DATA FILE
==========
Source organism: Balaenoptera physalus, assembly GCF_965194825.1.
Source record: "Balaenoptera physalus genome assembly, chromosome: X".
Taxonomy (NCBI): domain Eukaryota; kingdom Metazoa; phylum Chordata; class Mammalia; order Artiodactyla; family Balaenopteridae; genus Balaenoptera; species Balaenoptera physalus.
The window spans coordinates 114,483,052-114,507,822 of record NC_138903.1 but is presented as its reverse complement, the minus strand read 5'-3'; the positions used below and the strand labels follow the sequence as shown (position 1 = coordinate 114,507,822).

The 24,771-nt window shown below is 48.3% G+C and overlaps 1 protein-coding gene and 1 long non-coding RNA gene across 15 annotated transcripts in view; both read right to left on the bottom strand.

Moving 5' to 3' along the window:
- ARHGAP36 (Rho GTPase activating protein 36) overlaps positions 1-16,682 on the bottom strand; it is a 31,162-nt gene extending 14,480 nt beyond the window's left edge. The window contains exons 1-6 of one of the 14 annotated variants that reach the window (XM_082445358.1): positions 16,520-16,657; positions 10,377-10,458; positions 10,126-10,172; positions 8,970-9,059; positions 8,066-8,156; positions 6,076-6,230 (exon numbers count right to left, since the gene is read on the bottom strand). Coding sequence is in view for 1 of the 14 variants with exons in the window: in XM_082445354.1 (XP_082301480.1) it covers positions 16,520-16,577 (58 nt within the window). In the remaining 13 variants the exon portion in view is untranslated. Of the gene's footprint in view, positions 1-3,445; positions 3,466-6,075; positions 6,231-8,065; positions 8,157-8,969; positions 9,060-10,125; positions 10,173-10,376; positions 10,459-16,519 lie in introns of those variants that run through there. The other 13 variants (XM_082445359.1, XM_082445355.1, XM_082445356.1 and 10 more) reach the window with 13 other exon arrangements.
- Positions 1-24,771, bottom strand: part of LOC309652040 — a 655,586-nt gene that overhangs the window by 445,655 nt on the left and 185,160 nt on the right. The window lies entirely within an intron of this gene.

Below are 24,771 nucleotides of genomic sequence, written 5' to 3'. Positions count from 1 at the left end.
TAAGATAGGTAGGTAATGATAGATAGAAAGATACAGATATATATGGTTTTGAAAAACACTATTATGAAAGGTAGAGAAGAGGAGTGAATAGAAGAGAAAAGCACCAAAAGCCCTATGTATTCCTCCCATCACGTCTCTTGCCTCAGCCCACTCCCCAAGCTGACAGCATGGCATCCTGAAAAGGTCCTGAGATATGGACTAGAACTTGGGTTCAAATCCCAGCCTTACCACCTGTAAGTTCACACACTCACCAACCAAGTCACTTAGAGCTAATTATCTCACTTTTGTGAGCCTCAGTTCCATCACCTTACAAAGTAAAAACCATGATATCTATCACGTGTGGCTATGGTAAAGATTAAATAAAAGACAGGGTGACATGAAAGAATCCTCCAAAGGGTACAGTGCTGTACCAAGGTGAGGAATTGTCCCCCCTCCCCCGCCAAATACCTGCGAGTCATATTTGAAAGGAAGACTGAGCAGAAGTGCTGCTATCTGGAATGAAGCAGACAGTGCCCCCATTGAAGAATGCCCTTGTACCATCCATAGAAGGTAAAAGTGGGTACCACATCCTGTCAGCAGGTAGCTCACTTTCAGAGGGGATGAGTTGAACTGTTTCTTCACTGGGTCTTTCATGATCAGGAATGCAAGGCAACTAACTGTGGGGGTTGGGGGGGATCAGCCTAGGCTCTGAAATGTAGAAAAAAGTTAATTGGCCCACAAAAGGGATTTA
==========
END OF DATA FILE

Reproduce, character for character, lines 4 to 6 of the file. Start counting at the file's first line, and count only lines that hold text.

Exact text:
The window spans coordinates 114,483,052-114,507,822 of record NC_138903.1 but is presented as its reverse complement, the minus strand read 5'-3'; the positions used below and the strand labels follow the sequence as shown (position 1 = coordinate 114,507,822).

The 24,771-nt window shown below is 48.3% G+C and overlaps 1 protein-coding gene and 1 long non-coding RNA gene across 15 annotated transcripts in view; both read right to left on the bottom strand.

Moving 5' to 3' along the window: